Chapter 2 – Maximum Likelihood
Chapter 2 – Maximum Likelihood#
Data Science and Machine Learning for Geoscientists
Now, with the probabilities of predictions given by the model, we need to consider what is a good model. Although all models (good or bad) can give us a probability of certain event, yet some models will have higher accuracy in terms prediction, and that infers it to be a better model.
For example, if an event actually happened, and the model thinks it is highly likely to happen, then this model is better than the model that thinks it is unlikely to happen. Let’s look at the admission example again, the first AI model coded by Jianou has the following predictions:
Student A 
Student B 
Student C 
Student D 


Prob(Accepted) 
0.7 
0.8 
0.2 
0.4 
Actual Result 
Y 
N 
Y 
N 
Prob(Event) 
0.7 
0.2 
0.2 
0.6 
The AI above predicts that the student A has 70% of the chances to be accepted by the university. Student A actually was accepted (Y). So again, the AI thinks that the probability of this event (student A got accepted) to happen is 70%. For student B, however, the AI predicts that student B has a very high chance to be accepted (80%), but the student got rejected (N) in reality, so in that case, the AI thinks that this event (student B got rejected) has only 20% of the chances to actually happen. Same for the student C and D. For an evaluation of the overall performance of the AI, we can multiply the 4 Prob(Event).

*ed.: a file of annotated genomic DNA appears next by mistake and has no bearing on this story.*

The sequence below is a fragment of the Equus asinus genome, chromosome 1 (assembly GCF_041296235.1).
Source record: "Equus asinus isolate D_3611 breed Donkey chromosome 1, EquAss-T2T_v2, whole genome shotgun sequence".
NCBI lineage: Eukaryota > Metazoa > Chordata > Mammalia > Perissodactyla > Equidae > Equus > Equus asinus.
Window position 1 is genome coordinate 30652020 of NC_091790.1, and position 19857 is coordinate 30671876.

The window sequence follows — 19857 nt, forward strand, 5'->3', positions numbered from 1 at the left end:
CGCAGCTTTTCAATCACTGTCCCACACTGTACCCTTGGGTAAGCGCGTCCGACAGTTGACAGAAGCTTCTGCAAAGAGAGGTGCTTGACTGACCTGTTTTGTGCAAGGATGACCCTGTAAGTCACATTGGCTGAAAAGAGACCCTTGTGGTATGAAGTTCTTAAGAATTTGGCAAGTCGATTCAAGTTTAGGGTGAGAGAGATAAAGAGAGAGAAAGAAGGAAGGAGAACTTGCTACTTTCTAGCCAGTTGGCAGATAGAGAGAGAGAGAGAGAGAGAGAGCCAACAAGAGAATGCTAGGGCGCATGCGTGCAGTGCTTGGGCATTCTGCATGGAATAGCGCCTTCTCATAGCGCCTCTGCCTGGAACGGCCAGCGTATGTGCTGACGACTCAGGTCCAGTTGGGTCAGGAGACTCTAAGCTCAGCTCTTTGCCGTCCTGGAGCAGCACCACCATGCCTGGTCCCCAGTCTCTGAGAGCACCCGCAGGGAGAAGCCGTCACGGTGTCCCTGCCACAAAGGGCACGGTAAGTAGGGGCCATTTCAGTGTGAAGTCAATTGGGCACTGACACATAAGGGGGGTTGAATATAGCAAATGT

The second AI model’s predictions (shown below) are far closer to the actual results.
Student A 
Student B 
Student C 
Student D 


Prob(Accepted) 
0.7 
0.3 
0.8 
0.2 
Actual Result 
Y 
N 
Y 
N 
Prob(Event) 
0.7 
0.7 
0.8 
0.8 
So the Prob(Event) is high for a more accurate prediction. In the contrary, if the Jianou’s AI keeps making unsatisfying predictions such as it did for student B, then the Prob(Even) would be very low. Again, we can evaluate the performance of the AI quantitatively by multiplying Prob(Event) together.
This quantitative comparison between the two model reveals that the second AI, the Cambridge Analytica, is a better prediction model. The approach of choosing the larger multiplication of Prob(Event) is known as `The Maximum Likelihood’.